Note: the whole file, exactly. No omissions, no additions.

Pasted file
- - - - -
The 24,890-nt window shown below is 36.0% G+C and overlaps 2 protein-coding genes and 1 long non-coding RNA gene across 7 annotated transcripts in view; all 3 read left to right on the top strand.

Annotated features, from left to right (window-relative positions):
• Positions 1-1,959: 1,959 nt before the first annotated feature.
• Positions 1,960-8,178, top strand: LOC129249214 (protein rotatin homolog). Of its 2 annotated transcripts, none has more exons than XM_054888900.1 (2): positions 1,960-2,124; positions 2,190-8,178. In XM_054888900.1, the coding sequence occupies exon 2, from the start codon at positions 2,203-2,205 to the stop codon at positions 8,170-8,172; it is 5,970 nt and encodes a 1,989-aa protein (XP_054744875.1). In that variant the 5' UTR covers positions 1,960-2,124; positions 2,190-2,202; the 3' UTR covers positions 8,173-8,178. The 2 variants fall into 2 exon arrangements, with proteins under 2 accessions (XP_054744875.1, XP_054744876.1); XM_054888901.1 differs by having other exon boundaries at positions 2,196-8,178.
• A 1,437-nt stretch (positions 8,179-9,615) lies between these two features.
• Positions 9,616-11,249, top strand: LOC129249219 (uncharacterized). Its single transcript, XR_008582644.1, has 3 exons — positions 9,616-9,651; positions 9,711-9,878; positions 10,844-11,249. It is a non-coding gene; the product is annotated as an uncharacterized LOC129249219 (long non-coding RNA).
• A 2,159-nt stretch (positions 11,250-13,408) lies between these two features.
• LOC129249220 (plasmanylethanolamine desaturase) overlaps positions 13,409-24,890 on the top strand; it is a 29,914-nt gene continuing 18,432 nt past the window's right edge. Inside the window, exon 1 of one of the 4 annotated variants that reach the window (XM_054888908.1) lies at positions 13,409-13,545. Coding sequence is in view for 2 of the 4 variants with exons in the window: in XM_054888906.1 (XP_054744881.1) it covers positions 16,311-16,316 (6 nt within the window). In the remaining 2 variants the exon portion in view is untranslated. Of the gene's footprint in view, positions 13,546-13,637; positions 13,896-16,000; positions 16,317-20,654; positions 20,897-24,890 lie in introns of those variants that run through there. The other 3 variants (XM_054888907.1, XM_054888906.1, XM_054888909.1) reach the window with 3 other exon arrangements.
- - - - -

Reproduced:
The 24,890-nt window shown below is 36.0% G+C and overlaps 2 protein-coding genes and 1 long non-coding RNA gene across 7 annotated transcripts in view; all 3 read left to right on the top strand.

Annotated features, from left to right (window-relative positions):
• Positions 1-1,959: 1,959 nt before the first annotated feature.
• Positions 1,960-8,178, top strand: LOC129249214 (protein rotatin homolog). Of its 2 annotated transcripts, none has more exons than XM_054888900.1 (2): positions 1,960-2,124; positions 2,190-8,178. In XM_054888900.1, the coding sequence occupies exon 2, from the start codon at positions 2,203-2,205 to the stop codon at positions 8,170-8,172; it is 5,970 nt and encodes a 1,989-aa protein (XP_054744875.1). In that variant the 5' UTR covers positions 1,960-2,124; positions 2,190-2,202; the 3' UTR covers positions 8,173-8,178. The 2 variants fall into 2 exon arrangements, with proteins under 2 accessions (XP_054744875.1, XP_054744876.1); XM_054888901.1 differs by having other exon boundaries at positions 2,196-8,178.
• A 1,437-nt stretch (positions 8,179-9,615) lies between these two features.
• Positions 9,616-11,249, top strand: LOC129249219 (uncharacterized). Its single transcript, XR_008582644.1, has 3 exons — positions 9,616-9,651; positions 9,711-9,878; positions 10,844-11,249. It is a non-coding gene; the product is annotated as an uncharacterized LOC129249219 (long non-coding RNA).
• A 2,159-nt stretch (positions 11,250-13,408) lies between these two features.
• LOC129249220 (plasmanylethanolamine desaturase) overlaps positions 13,409-24,890 on the top strand; it is a 29,914-nt gene continuing 18,432 nt past the window's right edge. Inside the window, exon 1 of one of the 4 annotated variants that reach the window (XM_054888908.1) lies at positions 13,409-13,545. Coding sequence is in view for 2 of the 4 variants with exons in the window: in XM_054888906.1 (XP_054744881.1) it covers positions 16,311-16,316 (6 nt within the window). In the remaining 2 variants the exon portion in view is untranslated. Of the gene's footprint in view, positions 13,546-13,637; positions 13,896-16,000; positions 16,317-20,654; positions 20,897-24,890 lie in introns of those variants that run through there. The other 3 variants (XM_054888907.1, XM_054888906.1, XM_054888909.1) reach the window with 3 other exon arrangements.